Example 4. Using will and did set

//True model data
var _test : Int = 0 {

    //First this
    willSet {
        println("Old value is \(_test), new value is \(newValue)")
    }

    //value is set

    //Finaly this
    didSet {
        println("Old value is \(oldValue), new value is \(_test)")
    }
}

var test : Int {
    get {
        return _test
    }
    set (aNewValue) {
        //I've contrived some condition on which this property can be set
        if (aNewValue != test) {
            _test = aNewValue
        }
    }
}

Here we see willSet and didSet intercepting a change in an actual stored property. This is useful for sending notifications, synchronisation etc... (see example below)

Example 5. Concrete Example - ViewController Container

//Underlying instance variable (would ideally be private)
var _childVC : UIViewController? {
    willSet {
        //REMOVE OLD VC
        println("Property will set")
        if (_childVC != nil) {
            _childVC!.willMoveToParentViewController(nil)
            self.setOverrideTraitCollection(nil, forChildViewController: _childVC)
            _childVC!.view.removeFromSuperview()
            _childVC!.removeFromParentViewController()
        }
        if (newValue) {
            self.addChildViewController(newValue)
        }

    }

    //I can't see a way to 'stop' the value being set to the same controller - hence the computed property

    didSet {
        //ADD NEW VC
        println("Property did set")
        if (_childVC) {
//                var views  = NSDictionaryOfVariableBindings(self.view)    .. NOT YET SUPPORTED (NSDictionary bridging not yet available)

            //Add subviews + constraints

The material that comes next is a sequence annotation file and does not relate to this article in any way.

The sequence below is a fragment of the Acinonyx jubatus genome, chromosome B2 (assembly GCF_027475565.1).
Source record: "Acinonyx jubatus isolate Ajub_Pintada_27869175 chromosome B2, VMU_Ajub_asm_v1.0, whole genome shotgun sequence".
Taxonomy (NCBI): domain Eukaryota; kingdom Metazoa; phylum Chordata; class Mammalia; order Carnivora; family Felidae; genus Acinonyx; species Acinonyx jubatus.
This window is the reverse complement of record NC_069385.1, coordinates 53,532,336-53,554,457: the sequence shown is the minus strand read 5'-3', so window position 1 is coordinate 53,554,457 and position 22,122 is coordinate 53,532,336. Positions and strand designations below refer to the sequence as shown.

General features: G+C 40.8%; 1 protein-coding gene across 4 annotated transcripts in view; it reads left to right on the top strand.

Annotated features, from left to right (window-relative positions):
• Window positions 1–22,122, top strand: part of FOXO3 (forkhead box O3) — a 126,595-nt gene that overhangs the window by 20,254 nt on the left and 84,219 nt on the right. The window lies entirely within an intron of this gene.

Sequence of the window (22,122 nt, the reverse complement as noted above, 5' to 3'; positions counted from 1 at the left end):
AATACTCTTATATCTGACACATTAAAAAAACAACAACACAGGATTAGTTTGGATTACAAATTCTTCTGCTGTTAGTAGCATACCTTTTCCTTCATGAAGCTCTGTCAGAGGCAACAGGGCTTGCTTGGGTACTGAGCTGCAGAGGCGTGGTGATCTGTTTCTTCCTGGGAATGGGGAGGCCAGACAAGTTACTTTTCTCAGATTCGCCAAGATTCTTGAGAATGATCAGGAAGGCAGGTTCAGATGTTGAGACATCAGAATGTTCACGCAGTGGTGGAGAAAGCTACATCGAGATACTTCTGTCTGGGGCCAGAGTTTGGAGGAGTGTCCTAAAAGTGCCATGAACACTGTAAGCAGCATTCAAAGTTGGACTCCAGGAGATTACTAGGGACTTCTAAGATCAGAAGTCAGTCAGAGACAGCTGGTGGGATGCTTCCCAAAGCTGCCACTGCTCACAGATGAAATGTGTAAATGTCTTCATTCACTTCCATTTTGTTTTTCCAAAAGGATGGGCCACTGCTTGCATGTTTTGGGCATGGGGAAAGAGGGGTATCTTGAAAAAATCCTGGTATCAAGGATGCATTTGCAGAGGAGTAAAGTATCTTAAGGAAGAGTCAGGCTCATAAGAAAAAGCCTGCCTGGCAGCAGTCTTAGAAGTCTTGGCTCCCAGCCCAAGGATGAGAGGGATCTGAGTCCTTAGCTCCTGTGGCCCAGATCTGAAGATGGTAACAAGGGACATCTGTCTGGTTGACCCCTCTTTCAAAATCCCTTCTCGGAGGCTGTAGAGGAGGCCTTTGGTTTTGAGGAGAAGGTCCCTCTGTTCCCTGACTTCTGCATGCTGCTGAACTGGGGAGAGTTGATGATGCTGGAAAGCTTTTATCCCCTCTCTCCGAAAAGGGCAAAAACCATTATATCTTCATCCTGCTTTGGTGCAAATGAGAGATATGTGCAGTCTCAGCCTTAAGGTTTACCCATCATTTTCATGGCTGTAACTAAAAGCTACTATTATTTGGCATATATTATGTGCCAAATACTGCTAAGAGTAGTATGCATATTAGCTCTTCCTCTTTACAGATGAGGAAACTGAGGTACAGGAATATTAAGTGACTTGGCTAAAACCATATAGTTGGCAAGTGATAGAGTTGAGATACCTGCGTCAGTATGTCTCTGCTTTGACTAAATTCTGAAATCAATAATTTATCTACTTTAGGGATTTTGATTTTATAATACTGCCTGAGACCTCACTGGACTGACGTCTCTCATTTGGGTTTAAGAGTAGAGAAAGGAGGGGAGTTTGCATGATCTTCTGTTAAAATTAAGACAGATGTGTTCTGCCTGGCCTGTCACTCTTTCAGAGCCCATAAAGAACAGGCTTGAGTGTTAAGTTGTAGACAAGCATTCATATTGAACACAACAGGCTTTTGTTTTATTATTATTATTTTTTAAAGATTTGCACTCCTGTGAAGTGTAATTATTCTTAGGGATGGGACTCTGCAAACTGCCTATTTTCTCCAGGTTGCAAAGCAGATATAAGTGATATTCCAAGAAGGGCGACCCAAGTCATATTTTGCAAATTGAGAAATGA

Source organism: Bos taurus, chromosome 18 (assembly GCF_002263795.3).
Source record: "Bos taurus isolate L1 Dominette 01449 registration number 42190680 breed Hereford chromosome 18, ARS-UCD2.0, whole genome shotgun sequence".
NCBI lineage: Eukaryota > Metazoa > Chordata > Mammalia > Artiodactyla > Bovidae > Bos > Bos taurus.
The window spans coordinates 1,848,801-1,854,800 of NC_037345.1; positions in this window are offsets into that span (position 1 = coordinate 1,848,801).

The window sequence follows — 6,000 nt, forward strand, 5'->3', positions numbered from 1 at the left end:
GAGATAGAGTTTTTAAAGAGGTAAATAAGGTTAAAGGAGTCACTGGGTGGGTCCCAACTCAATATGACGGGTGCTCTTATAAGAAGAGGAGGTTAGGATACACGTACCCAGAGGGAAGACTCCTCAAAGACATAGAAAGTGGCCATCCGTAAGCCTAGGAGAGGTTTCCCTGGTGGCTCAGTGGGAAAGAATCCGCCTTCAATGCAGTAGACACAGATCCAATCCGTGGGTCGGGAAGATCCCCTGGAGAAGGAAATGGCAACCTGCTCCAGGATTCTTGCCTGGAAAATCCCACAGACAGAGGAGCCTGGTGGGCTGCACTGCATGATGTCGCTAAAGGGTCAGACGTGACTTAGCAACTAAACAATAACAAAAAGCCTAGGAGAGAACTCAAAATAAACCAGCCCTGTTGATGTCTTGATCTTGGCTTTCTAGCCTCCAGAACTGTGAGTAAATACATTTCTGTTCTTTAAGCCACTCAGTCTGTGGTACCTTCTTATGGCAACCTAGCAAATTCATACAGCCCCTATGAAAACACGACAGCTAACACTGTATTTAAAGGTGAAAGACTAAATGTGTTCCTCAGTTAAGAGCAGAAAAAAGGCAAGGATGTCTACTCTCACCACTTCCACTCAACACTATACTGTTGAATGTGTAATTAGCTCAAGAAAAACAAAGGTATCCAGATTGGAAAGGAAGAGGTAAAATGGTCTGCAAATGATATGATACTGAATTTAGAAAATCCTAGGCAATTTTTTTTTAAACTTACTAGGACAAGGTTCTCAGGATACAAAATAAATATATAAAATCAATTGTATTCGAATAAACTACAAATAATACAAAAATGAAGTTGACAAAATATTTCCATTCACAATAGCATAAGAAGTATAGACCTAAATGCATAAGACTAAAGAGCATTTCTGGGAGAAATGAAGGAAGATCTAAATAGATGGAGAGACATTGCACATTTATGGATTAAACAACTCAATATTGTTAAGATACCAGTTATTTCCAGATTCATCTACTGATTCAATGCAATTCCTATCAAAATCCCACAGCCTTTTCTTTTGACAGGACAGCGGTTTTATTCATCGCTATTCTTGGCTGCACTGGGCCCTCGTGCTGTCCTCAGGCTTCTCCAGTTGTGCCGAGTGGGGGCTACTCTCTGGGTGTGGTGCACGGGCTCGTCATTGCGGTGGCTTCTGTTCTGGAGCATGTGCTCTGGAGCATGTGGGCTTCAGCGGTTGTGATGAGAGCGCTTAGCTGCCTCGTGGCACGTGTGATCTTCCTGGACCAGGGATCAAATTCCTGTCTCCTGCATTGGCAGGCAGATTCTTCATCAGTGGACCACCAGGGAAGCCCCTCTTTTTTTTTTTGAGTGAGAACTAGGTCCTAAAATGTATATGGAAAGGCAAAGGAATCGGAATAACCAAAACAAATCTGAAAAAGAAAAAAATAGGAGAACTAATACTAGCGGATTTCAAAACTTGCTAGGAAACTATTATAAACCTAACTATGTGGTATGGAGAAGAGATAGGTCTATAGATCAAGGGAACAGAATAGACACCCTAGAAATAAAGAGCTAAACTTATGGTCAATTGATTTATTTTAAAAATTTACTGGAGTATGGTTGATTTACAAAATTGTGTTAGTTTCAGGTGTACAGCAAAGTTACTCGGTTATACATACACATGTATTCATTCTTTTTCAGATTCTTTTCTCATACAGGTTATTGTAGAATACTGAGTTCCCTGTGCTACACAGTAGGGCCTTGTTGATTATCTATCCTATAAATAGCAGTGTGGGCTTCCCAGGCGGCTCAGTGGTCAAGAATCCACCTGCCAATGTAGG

_childVC!.view.setTranslatesAutoresizingMaskIntoConstraints(false)       //For now - until I add my own constraints
            self.view.addSubview(_childVC!.view)
            let views = ["view" : _childVC!.view] as NSMutableDictionary
            let layoutOpts = NSLayoutFormatOptions(0)
            let lc1 : AnyObject[] = NSLayoutConstraint.constraintsWithVisualFormat("|[view]|",  options: layoutOpts, metrics: NSDictionary(), views: views)
            let lc2 : AnyObject[] = NSLayoutConstraint.constraintsWithVisualFormat("V:|[view]|", options: layoutOpts, metrics: NSDictionary(), views: views)
            self.view.addConstraints(lc1)
            self.view.addConstraints(lc2)

            //Forward messages to child
            _childVC!.didMoveToParentViewController(self)
        }
    }
}


//Computed property - this is the property that must be used to prevent setting the same value twice
//unless there is another way of doing this?
var childVC : UIViewController? {
    get {
        return _childVC
    }
    set(suggestedVC) {
        if (suggestedVC != _childVC) {
            _childVC = suggestedVC
        }
    }
}

Note the use of BOTH computed and stored properties. I've used a computed property to prevent setting the same value twice (to avoid bad things happening!); I've used willSet and didSet to forward notifications to viewControllers (see UIViewController documentation and info on viewController containers)

I hope this helps, and please someone shout if I've made a mistake anywhere here!

~ Answered on 2014-06-26 11:51:21